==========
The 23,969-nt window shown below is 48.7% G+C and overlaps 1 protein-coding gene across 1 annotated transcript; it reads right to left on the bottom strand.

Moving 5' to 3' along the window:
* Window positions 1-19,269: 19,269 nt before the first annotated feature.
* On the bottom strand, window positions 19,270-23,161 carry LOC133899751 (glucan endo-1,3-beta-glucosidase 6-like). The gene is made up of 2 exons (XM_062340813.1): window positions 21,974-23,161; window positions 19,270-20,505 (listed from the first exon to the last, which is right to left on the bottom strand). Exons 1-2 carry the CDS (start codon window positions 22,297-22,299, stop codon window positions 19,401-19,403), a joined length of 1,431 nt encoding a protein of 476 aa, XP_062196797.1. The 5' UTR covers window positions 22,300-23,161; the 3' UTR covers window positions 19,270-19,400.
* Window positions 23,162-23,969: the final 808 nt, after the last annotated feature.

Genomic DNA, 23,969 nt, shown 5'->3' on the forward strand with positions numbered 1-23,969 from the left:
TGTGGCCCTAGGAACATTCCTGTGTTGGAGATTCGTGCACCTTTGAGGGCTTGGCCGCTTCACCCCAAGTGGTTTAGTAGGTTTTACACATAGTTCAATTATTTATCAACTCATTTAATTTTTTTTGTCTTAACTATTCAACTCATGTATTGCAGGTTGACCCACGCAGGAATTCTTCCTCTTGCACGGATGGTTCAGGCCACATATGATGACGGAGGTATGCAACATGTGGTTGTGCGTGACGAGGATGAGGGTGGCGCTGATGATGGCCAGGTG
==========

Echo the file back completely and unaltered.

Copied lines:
The 23,969-nt window shown below is 48.7% G+C and overlaps 1 protein-coding gene across 1 annotated transcript; it reads right to left on the bottom strand.

Moving 5' to 3' along the window:
* Window positions 1-19,269: 19,269 nt before the first annotated feature.
* On the bottom strand, window positions 19,270-23,161 carry LOC133899751 (glucan endo-1,3-beta-glucosidase 6-like). The gene is made up of 2 exons (XM_062340813.1): window positions 21,974-23,161; window positions 19,270-20,505 (listed from the first exon to the last, which is right to left on the bottom strand). Exons 1-2 carry the CDS (start codon window positions 22,297-22,299, stop codon window positions 19,401-19,403), a joined length of 1,431 nt encoding a protein of 476 aa, XP_062196797.1. The 5' UTR covers window positions 22,300-23,161; the 3' UTR covers window positions 19,270-19,400.
* Window positions 23,162-23,969: the final 808 nt, after the last annotated feature.

Genomic DNA, 23,969 nt, shown 5'->3' on the forward strand with positions numbered 1-23,969 from the left:
TGTGGCCCTAGGAACATTCCTGTGTTGGAGATTCGTGCACCTTTGAGGGCTTGGCCGCTTCACCCCAAGTGGTTTAGTAGGTTTTACACATAGTTCAATTATTTATCAACTCATTTAATTTTTTTTGTCTTAACTATTCAACTCATGTATTGCAGGTTGACCCACGCAGGAATTCTTCCTCTTGCACGGATGGTTCAGGCCACATATGATGACGGAGGTATGCAACATGTGGTTGTGCGTGACGAGGATGAGGGTGGCGCTGATGATGGCCAGGTG